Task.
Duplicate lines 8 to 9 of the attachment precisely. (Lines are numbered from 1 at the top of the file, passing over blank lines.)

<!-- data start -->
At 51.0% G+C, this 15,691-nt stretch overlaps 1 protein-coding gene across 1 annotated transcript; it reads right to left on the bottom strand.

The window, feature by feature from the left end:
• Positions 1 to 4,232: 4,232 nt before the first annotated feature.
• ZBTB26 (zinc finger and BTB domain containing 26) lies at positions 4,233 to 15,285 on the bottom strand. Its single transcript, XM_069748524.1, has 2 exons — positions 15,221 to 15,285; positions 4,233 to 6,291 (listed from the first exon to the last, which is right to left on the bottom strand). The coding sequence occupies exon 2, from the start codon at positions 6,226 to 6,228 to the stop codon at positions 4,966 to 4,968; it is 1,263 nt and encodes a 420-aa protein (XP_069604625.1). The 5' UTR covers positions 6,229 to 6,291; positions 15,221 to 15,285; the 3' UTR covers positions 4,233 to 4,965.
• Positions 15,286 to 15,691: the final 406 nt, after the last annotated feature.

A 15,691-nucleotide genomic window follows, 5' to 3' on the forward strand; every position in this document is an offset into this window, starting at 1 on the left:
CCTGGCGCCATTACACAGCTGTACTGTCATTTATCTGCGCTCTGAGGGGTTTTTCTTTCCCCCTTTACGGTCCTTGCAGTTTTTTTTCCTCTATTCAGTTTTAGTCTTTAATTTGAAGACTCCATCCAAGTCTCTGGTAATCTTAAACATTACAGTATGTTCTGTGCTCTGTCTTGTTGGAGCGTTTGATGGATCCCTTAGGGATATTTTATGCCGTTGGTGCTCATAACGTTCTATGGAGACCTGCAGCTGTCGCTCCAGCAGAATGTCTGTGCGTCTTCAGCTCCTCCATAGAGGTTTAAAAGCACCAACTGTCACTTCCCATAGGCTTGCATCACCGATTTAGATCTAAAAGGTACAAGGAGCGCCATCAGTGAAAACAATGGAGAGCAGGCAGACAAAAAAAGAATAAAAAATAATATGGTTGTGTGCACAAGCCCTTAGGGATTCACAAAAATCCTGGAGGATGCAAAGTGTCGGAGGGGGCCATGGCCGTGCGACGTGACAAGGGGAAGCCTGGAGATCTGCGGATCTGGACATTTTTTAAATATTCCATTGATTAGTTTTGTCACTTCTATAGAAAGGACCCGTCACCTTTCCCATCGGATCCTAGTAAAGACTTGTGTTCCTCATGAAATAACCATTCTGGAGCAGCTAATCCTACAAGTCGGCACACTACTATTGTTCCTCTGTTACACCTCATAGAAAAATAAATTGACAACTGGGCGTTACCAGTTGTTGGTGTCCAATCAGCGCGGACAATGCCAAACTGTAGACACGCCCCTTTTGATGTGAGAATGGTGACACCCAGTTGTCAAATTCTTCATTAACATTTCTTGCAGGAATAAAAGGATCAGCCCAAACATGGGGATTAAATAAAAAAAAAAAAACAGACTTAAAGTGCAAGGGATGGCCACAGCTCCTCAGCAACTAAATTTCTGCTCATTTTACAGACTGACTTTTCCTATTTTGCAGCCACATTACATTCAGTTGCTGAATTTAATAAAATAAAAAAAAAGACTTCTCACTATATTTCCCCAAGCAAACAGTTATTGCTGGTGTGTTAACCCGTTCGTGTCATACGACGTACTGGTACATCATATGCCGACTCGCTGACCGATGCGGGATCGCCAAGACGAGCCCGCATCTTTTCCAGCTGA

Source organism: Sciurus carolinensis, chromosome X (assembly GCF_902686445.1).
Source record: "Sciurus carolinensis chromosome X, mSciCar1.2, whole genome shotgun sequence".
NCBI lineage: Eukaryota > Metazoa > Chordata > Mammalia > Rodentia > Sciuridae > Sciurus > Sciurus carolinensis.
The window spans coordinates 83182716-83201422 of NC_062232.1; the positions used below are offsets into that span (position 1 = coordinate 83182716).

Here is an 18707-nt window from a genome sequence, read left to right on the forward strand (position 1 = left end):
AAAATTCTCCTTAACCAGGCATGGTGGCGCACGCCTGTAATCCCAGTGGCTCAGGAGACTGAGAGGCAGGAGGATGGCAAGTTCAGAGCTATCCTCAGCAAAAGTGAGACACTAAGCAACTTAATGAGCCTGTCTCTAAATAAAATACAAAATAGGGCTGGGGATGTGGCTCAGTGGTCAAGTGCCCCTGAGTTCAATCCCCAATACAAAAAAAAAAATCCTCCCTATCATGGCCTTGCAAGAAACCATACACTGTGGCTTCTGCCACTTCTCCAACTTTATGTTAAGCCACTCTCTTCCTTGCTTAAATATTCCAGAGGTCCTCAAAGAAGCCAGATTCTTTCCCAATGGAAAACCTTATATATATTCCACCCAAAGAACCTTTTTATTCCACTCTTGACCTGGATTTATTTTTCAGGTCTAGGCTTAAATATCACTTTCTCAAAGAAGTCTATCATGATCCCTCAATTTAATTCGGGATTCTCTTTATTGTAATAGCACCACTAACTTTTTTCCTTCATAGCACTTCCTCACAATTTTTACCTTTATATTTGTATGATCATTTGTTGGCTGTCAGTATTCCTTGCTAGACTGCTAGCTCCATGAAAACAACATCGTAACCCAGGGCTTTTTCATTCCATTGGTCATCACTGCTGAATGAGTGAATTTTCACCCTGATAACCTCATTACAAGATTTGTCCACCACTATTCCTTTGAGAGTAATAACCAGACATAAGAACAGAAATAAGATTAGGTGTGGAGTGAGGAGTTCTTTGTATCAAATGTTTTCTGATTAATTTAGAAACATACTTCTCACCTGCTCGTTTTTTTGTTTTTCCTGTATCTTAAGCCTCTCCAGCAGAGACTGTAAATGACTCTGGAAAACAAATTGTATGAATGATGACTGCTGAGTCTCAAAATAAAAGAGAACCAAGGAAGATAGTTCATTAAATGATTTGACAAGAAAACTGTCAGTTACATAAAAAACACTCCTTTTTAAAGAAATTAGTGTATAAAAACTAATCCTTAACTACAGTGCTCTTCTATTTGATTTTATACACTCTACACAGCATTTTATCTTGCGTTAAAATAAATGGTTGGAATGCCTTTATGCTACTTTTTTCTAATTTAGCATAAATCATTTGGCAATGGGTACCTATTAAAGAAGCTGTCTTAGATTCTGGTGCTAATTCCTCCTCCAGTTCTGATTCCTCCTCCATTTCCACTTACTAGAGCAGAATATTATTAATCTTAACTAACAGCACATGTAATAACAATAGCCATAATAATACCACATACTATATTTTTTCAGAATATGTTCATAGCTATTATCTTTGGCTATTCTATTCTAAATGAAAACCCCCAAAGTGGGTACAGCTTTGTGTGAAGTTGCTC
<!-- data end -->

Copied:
Source organism: Sciurus carolinensis, chromosome X (assembly GCF_902686445.1).
Source record: "Sciurus carolinensis chromosome X, mSciCar1.2, whole genome shotgun sequence".